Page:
Accustomed to thermal vehicles, or you are not comfortable with the language of electric cars? It’s normal: it’s a completely different and complex ecosystem. In this article, we help you understand and distinguish 4 essential concepts to understand the electric car.
1. The kilowatt (kW)
You know the watt: you find this unit on some household appliances. You even use it when you adjust the power of your microwave oven, for example. This unit, multiplied by 1,000, gives the kilowatt, which is used to express the power of an electric vehicle’s engine, on which its dynamism depends. Knowing that one kilowatt equals 1.36 horsepower (HP), you will no longer say that your car has 136 horsepower but 100 kilowatts (kW).
But be careful; the kilowatt is also used to express the load power of a vehicle. In other words, the amount of electricity it can accept and that a charging station can deliver. It is this notion that interests us most here: the greater the charging power, the faster the charge.
2. The kilowatt-hour (kWh)
You’re probably also familiar with the kilowatt-hour concept: you’ll find it on your meter or your electricity bill: it indicates the amount of electricity you have consumed. Because yes: the kilowatt-hour is the unit of measurement for a quantity of electricity. You get 1 kWh when you deliver 1 kW of power for one hour.
Let’s get back to our electric car. The kWh is used to express the amount of energy that can be stored in a battery and the amount of energy delivered to your vehicle’s battery by a charging station. The kWh is, therefore, the equivalent of a liter of fuel for a thermal car. And just like the tank of a gasoline or diesel car, the greater the capacity of your electric car’s battery (in other words, the more kilowatt-hours it can hold), the greater its range can be.
3. Charging stations and connectors
A charging station is a box or a totem into which you plug your vehicle to charge it with electricity using a cable with a connector. To schematize, there are 3 kinds of charging stations:
- The domestic terminals have a power that rarely exceeds 7 kW.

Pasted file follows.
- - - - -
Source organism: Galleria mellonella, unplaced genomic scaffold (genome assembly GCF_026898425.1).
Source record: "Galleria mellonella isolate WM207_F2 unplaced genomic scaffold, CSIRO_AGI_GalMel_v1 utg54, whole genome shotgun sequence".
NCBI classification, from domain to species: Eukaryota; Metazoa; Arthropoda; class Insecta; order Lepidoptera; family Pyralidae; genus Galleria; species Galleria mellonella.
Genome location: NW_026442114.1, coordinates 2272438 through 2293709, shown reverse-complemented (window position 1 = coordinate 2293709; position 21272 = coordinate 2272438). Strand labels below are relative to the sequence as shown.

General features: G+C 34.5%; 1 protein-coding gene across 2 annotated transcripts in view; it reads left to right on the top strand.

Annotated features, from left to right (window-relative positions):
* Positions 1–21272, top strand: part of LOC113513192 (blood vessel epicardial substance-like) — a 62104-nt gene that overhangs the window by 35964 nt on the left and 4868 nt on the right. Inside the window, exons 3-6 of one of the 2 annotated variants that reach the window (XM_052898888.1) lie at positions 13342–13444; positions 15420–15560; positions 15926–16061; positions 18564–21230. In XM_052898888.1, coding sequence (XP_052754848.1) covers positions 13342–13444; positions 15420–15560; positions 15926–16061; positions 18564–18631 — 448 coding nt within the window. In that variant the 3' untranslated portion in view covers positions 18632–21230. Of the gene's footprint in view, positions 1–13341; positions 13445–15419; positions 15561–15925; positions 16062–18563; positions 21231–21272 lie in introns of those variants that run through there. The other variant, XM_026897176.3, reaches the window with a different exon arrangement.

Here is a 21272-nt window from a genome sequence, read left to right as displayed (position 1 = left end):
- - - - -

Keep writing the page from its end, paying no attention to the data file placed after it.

- On the road and in parking lots, the terminals have power generally between 7 and 22 kW.
- In these two cases, the connector is a type 2 connector.
You have to connect to a high-power charger to benefit from a power of 40 kW and more (up to 350 kW!). They are mainly found on freeways. Their connectors have a different morphology to deliver direct currents. There is no need to own the cable because it is integrated into the terminal, but you must have the right plug on your car!
Let’s take a concrete case: my car has a 50 kWh battery. Mathematically, I will be able to fill up in about 7 hours on a 7 kW domestic terminal, in a little more than 2 hours on a 22 kW classic terminal, and in a little more than 30 minutes on a 100 kW high power terminal, provided that my car tolerates this power.
4. WLTP range and real range
Most electric vehicle manufacturers use the term WLTP range, in kilometers, to express the maximum distance a fully charged electric car can travel. This worldwide certification standard, which measures the range of cars under different speed and temperature conditions, allows for the comparison of comparable data.
But it is important to understand that this is a theoretical range, which corresponds to a certain type of journey and not a real range. Clearly, with a car that announces a WLTP range in a mixed cycle (half urban/half extra-urban) of 500 km, you may be able to travel 500 km in the city in good conditions, but certainly not on the highway at 130 km/h.
Your actual range will depend on your speed but also on the weather (extreme temperatures and headwinds being the enemies), the terrain, the road surface, the aerodynamics of your vehicle, the weight it carries, or your driving style. All these factors can increase the gap between your car’s WLTP range and the actual range!
Looking for help?
Contact Robust Auto Electrics, which has years of experience in car repair for all your car needs. Get your car checked by their term of professional mechanics who will help you with all your car needs and repairs. They serve the greater Melbourne area and will be more than happy to help you get your car fixings. So, why wait? Get in touch with them now and get a full car examination and get your AC checked.